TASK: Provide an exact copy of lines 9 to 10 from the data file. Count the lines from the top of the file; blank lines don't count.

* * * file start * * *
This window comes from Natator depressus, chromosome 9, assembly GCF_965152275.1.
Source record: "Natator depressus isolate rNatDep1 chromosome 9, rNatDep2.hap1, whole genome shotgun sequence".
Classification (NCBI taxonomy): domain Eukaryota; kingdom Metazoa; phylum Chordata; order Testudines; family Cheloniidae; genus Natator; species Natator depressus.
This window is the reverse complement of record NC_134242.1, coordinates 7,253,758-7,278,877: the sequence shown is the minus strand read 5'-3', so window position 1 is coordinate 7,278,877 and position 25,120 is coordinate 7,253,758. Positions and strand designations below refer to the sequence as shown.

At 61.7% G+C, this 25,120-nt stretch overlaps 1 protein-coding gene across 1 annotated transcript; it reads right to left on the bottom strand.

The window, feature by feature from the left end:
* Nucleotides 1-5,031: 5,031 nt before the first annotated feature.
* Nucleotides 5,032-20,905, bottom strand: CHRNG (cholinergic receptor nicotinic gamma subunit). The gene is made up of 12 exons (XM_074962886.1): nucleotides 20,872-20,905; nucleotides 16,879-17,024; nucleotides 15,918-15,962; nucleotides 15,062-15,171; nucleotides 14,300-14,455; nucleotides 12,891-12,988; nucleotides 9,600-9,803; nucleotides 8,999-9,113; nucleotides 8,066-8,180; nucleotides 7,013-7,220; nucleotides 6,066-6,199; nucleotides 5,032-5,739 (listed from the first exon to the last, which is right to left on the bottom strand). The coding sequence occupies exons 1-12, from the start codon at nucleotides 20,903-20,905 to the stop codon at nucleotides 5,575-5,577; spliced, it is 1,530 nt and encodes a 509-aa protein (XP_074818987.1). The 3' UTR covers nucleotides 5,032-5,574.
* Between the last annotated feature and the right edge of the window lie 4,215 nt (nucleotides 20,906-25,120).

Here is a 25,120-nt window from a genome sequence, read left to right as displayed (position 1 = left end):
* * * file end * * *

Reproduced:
* Between the last annotated feature and the right edge of the window lie 4,215 nt (nucleotides 20,906-25,120).

Here is a 25,120-nt window from a genome sequence, read left to right as displayed (position 1 = left end):